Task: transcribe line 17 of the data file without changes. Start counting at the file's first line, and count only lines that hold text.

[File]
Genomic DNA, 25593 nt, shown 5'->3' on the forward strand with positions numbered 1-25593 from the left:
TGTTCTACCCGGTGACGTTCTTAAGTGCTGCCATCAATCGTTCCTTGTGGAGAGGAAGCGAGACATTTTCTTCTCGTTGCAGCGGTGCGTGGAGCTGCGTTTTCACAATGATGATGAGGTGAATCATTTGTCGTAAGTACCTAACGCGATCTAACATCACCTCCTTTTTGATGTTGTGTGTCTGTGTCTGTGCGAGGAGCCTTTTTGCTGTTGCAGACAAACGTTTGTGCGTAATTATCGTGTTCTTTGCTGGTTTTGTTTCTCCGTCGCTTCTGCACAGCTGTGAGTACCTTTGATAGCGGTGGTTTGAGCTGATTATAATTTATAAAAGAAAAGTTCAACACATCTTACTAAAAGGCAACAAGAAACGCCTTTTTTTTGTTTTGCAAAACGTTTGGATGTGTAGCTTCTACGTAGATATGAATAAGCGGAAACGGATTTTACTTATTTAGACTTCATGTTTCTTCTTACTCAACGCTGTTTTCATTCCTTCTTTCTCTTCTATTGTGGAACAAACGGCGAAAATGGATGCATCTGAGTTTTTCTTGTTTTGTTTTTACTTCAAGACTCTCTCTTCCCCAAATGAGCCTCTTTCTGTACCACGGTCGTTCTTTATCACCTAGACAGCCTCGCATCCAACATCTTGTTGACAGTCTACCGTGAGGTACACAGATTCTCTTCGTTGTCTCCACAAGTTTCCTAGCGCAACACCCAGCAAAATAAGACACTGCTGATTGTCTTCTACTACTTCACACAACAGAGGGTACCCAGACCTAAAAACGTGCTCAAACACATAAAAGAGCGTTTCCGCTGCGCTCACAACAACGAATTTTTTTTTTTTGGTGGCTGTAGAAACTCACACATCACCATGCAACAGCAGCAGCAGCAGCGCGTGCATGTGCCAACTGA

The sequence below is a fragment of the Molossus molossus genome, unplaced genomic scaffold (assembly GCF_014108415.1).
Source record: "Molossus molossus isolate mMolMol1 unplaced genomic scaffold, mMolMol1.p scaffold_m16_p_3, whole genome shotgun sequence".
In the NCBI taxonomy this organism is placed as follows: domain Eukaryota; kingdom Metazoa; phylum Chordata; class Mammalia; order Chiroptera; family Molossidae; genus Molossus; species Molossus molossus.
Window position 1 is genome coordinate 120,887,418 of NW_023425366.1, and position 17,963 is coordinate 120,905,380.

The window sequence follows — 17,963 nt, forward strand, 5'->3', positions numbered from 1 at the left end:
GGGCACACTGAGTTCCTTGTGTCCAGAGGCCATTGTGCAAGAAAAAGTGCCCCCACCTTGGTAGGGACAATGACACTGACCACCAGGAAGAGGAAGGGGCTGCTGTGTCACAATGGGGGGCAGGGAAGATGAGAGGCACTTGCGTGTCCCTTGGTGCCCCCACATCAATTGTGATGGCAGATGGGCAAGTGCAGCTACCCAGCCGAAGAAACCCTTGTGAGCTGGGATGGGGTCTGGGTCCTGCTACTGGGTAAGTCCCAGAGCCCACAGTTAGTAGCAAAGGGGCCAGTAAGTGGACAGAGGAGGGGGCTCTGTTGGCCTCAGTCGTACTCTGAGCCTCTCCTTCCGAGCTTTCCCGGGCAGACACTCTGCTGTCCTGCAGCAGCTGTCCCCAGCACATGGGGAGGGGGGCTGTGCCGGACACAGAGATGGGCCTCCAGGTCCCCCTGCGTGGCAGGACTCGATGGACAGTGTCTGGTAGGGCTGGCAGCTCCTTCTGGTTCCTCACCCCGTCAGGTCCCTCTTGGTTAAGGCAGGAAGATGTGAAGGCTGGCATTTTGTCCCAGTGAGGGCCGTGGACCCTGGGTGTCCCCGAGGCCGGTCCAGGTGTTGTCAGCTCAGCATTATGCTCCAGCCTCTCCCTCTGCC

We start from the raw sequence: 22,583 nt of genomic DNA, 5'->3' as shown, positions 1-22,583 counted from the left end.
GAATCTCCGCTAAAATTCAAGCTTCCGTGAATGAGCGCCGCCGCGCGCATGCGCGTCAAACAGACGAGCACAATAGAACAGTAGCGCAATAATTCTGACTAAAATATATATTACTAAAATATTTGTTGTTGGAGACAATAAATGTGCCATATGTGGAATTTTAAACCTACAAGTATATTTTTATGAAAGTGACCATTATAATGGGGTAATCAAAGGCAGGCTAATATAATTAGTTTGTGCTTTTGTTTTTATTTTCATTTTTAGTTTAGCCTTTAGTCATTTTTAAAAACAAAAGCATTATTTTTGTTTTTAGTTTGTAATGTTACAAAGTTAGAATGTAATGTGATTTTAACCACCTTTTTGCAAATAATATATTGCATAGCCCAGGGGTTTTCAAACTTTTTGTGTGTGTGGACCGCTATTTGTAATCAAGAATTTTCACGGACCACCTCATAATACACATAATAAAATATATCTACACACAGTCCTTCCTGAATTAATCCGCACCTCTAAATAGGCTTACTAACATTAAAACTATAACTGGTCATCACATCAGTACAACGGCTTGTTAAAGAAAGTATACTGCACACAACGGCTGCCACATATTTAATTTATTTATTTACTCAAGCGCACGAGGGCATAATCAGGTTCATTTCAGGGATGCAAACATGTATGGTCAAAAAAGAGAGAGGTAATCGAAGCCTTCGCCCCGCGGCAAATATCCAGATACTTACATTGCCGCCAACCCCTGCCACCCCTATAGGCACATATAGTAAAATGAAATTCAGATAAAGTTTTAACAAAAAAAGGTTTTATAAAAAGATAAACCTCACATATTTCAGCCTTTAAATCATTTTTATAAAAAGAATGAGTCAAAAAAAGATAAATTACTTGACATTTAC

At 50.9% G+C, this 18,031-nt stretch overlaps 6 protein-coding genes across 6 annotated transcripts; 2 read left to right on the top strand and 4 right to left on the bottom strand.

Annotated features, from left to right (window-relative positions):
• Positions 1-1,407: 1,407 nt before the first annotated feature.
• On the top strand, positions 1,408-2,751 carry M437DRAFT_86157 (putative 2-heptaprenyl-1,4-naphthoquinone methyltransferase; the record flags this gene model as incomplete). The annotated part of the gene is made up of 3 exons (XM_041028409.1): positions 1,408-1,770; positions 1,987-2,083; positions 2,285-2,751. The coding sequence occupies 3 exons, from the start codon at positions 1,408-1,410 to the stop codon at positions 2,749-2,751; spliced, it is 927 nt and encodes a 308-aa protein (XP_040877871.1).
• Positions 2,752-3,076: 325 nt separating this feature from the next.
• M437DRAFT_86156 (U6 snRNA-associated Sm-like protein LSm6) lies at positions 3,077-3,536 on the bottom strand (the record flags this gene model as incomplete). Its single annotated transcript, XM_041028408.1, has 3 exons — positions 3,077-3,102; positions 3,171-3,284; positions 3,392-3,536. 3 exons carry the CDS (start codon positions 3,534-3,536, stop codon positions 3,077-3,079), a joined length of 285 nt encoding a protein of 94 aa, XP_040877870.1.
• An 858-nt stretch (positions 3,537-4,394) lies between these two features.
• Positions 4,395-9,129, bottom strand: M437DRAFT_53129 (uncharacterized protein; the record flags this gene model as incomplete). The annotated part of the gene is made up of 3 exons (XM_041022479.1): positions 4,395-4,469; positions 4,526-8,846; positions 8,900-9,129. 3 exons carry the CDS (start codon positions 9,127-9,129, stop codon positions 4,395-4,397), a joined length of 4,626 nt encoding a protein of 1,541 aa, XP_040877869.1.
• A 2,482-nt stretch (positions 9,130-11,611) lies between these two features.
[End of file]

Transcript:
• An 858-nt stretch (positions 3,537-4,394) lies between these two features.